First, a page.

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9 Comments

Apr 18, 2013
1:42 PM

Hello to all the like-minded green folks :) Here is a poem I wrote in honour of Earth Day (Monday April 22, 2013)

INTERNATIONAL MOTHER EARTH DAY

With all of the elements for life to survive Without you we wouldn’t be alive

Your colour so inviting with blues and greens We must keep you this way by all means

Refreshing, cascading glacier streams Our dependence on water is quite extreme

Lush green rain forests to freshen our air Be here without oxygen, we wouldn’t dare

Our sun isn’t too far, or too close it’s just right This powerful hot star is a great source of light

All of life’s species call you home There really isn’t another place to roam

We need to be conscious of the choices we make There are repercussions so we can’t take a break

It’s time to recycle and take a stand Let’s take care of our great homeland

All choices matter and no steps are too small The Earth is important, we can’t drop the ball

The present is the time to work on this place If not for yourself, for the whole human race

Plant a tree, pick up litter, or hang clothes to dry Be conscientious to conserve our water supply

Be romantic and have a candle light dinner This can be done even if we’re beginners

Humans are creatures of habit, and can be stuck in their ways Climate change and global warming are not just a phase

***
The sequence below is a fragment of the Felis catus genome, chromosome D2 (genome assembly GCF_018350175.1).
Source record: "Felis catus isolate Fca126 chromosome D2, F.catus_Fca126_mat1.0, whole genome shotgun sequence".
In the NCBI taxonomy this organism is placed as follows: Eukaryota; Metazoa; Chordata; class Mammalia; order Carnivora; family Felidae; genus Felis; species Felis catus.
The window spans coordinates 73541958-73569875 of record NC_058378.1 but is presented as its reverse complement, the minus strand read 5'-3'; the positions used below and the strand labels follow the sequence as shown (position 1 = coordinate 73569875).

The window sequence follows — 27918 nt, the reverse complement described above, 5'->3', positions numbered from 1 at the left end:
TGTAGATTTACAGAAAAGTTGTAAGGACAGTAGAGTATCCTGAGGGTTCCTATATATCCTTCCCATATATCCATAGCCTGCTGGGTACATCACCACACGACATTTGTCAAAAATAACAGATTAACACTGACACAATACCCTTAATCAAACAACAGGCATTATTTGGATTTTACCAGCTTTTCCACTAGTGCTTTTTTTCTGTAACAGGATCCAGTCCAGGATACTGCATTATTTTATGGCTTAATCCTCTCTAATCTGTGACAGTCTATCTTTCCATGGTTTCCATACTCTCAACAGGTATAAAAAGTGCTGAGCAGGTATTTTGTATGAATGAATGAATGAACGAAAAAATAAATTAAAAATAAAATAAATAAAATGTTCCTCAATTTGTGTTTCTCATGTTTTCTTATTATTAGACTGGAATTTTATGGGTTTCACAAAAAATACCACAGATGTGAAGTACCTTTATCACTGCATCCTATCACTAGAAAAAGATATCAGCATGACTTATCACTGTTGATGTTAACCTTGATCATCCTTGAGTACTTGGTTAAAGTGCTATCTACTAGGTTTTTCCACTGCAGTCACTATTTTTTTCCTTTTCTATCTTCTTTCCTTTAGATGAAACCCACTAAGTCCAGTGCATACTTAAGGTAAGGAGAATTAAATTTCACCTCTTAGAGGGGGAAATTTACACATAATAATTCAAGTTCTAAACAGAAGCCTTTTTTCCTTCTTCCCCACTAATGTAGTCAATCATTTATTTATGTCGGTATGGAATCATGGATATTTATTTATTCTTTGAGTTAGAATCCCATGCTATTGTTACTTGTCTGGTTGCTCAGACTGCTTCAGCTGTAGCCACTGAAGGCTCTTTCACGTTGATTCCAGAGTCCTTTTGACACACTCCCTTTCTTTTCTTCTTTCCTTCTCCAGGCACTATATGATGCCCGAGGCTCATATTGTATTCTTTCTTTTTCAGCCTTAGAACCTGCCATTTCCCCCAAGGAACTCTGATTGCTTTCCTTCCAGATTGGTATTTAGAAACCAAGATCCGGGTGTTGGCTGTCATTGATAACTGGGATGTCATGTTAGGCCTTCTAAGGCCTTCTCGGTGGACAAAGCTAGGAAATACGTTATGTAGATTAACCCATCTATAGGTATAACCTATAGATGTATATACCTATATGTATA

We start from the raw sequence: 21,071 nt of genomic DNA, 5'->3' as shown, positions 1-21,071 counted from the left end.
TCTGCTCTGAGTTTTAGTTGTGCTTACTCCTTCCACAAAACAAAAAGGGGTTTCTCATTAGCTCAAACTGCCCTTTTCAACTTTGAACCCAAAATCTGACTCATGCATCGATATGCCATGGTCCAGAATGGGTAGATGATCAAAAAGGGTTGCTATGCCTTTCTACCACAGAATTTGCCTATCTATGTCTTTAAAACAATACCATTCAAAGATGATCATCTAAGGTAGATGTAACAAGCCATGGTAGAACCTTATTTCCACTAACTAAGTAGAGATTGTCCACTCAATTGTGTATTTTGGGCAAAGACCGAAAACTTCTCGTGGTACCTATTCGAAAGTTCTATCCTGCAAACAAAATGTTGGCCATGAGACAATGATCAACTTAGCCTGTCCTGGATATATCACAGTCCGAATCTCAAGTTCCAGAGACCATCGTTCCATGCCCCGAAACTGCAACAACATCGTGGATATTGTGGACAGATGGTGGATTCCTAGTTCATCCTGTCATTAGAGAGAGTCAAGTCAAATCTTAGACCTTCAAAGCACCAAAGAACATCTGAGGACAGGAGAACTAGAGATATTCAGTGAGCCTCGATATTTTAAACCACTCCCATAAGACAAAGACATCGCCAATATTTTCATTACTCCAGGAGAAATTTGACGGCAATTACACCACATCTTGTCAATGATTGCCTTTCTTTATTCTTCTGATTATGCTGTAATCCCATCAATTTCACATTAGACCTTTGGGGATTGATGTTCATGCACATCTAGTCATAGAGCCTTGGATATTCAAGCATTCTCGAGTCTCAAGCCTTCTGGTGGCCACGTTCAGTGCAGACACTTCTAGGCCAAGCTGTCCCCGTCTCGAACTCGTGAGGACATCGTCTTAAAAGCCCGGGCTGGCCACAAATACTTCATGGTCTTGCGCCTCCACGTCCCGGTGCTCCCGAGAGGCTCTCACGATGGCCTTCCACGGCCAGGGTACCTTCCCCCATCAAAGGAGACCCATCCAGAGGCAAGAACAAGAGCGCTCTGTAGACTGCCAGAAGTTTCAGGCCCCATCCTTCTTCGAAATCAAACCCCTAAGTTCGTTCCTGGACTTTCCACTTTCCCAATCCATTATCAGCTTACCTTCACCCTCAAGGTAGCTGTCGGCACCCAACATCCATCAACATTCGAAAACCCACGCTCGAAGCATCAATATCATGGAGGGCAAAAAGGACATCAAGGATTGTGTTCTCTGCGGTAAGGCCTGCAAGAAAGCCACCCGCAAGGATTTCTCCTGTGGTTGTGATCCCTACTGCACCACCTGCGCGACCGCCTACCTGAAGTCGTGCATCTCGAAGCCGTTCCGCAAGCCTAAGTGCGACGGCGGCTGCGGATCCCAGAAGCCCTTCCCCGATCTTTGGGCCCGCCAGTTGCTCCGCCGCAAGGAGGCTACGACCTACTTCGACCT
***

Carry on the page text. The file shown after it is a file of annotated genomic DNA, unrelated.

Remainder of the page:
The Earth is too important nothing else replaces So please be aware of the challenges our planet faces

Thanks, Stephanie Jennings

Jun 04, 2011
3:38 PM

It’s amazing the positive impact that making a few simple changes can have, and of course the effect is multiplied if you set a good example which others follow. Thanks, Queen of Green!

May 05, 2011
6:27 AM

Hi

I’ve been adding kitchen scraps (mostly veg/fruit peelings, eggshells & tea leaves) directly into my garden soil, starting around March/April. I only dig holes about 6” deep, fill with kitchen scraps and cover. By 3rd week of May, I transplant my seedlings in the composting soil. I’ve been doing this for about 3 years and it seems to work.

My questions are: Why do we need to use composting bins? Can we not compost directly on site? Are there any issues I should be concerned with for composting this way?

Thanks.

May 02, 2011
10:44 AM

My family lives and breaths with environmental awareness. This Science Centre I donated to my children’s school was dedicated to Dr. David Suzuki for his 75th Birthday. I hope it inspires the children as David inspired me. Growing up green is an important philosophy and a really fun adventure.

Apr 22, 2011
8:20 AM

Great article! Thanks.

Apr 22, 2011
7:59 AM

I am a 49 year old grandmother, I am a hairdresser who has invented an green choice.

BIOWRAP is an biodegradable plastic that is food and soil safe it breaks done to dust and can be recycled as well. This is a small step, an average hairdresser uses 1/2 a football field of tinfoil in one year. How many hairdresser do you know?

Apr 20, 2011
9:07 AM

Great question Tony. I’ve now added a link. “Vampire” or “phantom” electronics are those things plugged into the wall that continually draw power, even when on stand by. It could be your computer, cell phone charger, or DVD player. Even when they are OFF, they still draw electricity. that’s why you want to use power bars, so you only have to flick a single switch!

Lindsay Coulter, Queen of Green

Apr 19, 2011
5:05 PM

Vampire Electronics, are those that while “Off” are still drawing power because they are in stand by mode

Apr 19, 2011
3:30 PM

What do you mean by “vampire electronics?”